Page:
The Loss of the S.S. Titanic, Its Story and Its Lessons (excerpts)
By Lawrence Beesley
Second-Class Survivor, RMS Titanic
The night was one of the most beautiful I have ever seen: the sky without a single cloud to mar the perfect brilliance of the stars, clustered so thickly together that in places there seemed almost more dazzling points of light set in the black sky than background of sky itself; and each star seemed, in the keen atmosphere, free from any haze, to have increased its brilliance tenfold and to twinkle and glitter with a staccato flash that made the sky seem nothing but a setting made for them in which to display they wonder. They seemed so near, and their light so much more intense than ever before, that fancy suggested they saw this beautiful ship in dire distress below and all their energies had awakened to flash messages across the black dome of the sky to each other; telling and warning of the calamity happening in the world beneath… She [Titanic] was absolutely still – indeed from the first it seemed as if the blow from the iceberg had taken all the courage out of here and she had just come quietly to rest and was settling down without an effort to save herself, without a murmur of protest against such a foul blow.,, from the first what must have impressed all as they watched was the sense of stillness about her and the slow, insensible way she sank lower and lower in the sea, like a stricken animal…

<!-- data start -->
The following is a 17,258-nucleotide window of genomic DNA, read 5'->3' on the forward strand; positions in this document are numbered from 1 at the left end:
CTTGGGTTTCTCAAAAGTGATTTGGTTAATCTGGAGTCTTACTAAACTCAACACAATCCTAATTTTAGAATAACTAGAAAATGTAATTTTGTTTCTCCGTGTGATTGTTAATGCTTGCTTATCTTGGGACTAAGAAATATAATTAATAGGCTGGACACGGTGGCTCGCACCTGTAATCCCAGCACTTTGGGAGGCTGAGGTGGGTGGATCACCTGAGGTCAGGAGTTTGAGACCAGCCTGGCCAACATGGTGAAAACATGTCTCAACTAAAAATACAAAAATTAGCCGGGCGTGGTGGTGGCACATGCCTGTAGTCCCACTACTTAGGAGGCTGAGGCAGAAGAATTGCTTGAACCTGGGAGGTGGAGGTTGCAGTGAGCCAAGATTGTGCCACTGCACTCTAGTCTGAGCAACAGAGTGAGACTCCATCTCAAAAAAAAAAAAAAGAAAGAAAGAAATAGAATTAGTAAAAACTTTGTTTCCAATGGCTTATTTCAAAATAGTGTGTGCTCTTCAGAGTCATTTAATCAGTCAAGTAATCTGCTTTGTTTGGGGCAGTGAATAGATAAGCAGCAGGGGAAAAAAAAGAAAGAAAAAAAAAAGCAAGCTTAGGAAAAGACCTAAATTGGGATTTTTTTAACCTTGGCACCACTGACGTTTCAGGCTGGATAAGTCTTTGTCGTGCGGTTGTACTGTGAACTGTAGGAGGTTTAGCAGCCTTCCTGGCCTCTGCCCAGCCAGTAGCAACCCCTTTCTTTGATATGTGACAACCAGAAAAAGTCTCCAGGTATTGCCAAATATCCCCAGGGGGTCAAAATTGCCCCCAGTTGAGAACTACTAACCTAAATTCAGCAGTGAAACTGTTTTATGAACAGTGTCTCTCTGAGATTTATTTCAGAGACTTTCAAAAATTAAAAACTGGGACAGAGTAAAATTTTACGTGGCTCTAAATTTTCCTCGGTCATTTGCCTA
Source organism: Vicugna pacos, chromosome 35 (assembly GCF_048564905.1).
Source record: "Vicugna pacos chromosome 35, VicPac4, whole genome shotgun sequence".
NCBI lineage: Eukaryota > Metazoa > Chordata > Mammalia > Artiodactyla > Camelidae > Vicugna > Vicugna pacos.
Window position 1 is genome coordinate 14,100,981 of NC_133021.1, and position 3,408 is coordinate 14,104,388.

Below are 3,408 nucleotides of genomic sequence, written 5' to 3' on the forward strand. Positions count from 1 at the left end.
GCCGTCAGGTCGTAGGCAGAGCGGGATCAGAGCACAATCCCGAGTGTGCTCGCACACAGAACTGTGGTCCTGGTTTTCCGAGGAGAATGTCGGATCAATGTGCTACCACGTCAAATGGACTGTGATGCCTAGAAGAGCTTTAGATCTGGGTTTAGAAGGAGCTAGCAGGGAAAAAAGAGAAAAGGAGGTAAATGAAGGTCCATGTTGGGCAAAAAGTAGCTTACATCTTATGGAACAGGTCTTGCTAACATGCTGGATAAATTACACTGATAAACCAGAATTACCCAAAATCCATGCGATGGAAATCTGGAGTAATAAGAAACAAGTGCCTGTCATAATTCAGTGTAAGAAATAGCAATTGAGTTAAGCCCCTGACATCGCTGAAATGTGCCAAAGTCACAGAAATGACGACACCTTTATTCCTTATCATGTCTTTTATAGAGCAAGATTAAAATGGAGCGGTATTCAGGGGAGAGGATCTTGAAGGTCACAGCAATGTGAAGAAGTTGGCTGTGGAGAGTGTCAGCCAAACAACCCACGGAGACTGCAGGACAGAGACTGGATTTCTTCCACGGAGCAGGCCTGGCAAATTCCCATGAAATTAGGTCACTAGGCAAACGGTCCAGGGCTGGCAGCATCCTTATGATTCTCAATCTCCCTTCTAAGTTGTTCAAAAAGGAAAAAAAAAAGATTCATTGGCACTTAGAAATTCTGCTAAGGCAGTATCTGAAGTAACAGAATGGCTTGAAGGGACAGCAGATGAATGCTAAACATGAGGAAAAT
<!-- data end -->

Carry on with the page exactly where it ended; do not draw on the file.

Today, 103 years later, we still remember those who perished and those who survived the sinking of RMS Titanic at night in the cold North Atlantic.